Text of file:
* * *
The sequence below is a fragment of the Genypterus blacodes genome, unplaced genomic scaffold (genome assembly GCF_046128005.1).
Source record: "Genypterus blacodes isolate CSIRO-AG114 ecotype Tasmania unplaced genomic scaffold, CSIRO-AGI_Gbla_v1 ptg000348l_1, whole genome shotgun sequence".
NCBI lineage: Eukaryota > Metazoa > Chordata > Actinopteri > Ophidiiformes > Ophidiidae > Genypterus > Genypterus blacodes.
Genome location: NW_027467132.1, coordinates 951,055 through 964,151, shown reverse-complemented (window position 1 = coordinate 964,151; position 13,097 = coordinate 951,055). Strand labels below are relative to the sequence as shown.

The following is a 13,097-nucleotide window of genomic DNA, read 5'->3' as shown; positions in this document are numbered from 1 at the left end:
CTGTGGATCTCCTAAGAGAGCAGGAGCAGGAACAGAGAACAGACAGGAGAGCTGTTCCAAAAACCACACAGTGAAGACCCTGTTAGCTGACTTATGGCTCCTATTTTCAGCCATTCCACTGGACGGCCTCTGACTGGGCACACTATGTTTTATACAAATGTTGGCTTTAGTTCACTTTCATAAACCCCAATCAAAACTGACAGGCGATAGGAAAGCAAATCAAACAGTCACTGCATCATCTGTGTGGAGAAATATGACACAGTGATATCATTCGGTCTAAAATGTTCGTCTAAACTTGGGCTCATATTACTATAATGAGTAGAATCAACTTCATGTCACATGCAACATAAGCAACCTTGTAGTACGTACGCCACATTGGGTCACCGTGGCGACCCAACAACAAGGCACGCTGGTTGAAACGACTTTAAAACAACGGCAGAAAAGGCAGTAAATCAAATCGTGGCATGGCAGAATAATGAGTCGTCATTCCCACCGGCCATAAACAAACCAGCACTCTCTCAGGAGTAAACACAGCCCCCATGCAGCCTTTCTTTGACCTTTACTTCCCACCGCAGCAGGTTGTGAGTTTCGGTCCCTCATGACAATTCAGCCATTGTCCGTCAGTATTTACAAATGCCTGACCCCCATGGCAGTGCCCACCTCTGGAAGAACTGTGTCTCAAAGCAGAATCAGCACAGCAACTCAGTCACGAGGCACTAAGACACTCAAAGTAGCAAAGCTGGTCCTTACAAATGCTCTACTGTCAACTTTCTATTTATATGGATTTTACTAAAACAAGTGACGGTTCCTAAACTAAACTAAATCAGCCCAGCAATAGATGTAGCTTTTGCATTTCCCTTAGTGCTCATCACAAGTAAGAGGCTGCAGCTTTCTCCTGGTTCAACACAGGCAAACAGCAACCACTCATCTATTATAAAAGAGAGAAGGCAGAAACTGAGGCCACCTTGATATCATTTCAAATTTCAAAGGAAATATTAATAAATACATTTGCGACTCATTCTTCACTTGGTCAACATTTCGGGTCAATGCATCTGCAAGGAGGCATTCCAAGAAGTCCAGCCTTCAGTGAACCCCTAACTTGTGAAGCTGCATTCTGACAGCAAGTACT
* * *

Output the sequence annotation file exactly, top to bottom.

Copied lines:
The sequence below is a fragment of the Genypterus blacodes genome, unplaced genomic scaffold (genome assembly GCF_046128005.1).
Source record: "Genypterus blacodes isolate CSIRO-AG114 ecotype Tasmania unplaced genomic scaffold, CSIRO-AGI_Gbla_v1 ptg000348l_1, whole genome shotgun sequence".
NCBI lineage: Eukaryota > Metazoa > Chordata > Actinopteri > Ophidiiformes > Ophidiidae > Genypterus > Genypterus blacodes.
Genome location: NW_027467132.1, coordinates 951,055 through 964,151, shown reverse-complemented (window position 1 = coordinate 964,151; position 13,097 = coordinate 951,055). Strand labels below are relative to the sequence as shown.

The following is a 13,097-nucleotide window of genomic DNA, read 5'->3' as shown; positions in this document are numbered from 1 at the left end:
CTGTGGATCTCCTAAGAGAGCAGGAGCAGGAACAGAGAACAGACAGGAGAGCTGTTCCAAAAACCACACAGTGAAGACCCTGTTAGCTGACTTATGGCTCCTATTTTCAGCCATTCCACTGGACGGCCTCTGACTGGGCACACTATGTTTTATACAAATGTTGGCTTTAGTTCACTTTCATAAACCCCAATCAAAACTGACAGGCGATAGGAAAGCAAATCAAACAGTCACTGCATCATCTGTGTGGAGAAATATGACACAGTGATATCATTCGGTCTAAAATGTTCGTCTAAACTTGGGCTCATATTACTATAATGAGTAGAATCAACTTCATGTCACATGCAACATAAGCAACCTTGTAGTACGTACGCCACATTGGGTCACCGTGGCGACCCAACAACAAGGCACGCTGGTTGAAACGACTTTAAAACAACGGCAGAAAAGGCAGTAAATCAAATCGTGGCATGGCAGAATAATGAGTCGTCATTCCCACCGGCCATAAACAAACCAGCACTCTCTCAGGAGTAAACACAGCCCCCATGCAGCCTTTCTTTGACCTTTACTTCCCACCGCAGCAGGTTGTGAGTTTCGGTCCCTCATGACAATTCAGCCATTGTCCGTCAGTATTTACAAATGCCTGACCCCCATGGCAGTGCCCACCTCTGGAAGAACTGTGTCTCAAAGCAGAATCAGCACAGCAACTCAGTCACGAGGCACTAAGACACTCAAAGTAGCAAAGCTGGTCCTTACAAATGCTCTACTGTCAACTTTCTATTTATATGGATTTTACTAAAACAAGTGACGGTTCCTAAACTAAACTAAATCAGCCCAGCAATAGATGTAGCTTTTGCATTTCCCTTAGTGCTCATCACAAGTAAGAGGCTGCAGCTTTCTCCTGGTTCAACACAGGCAAACAGCAACCACTCATCTATTATAAAAGAGAGAAGGCAGAAACTGAGGCCACCTTGATATCATTTCAAATTTCAAAGGAAATATTAATAAATACATTTGCGACTCATTCTTCACTTGGTCAACATTTCGGGTCAATGCATCTGCAAGGAGGCATTCCAAGAAGTCCAGCCTTCAGTGAACCCCTAACTTGTGAAGCTGCATTCTGACAGCAAGTACT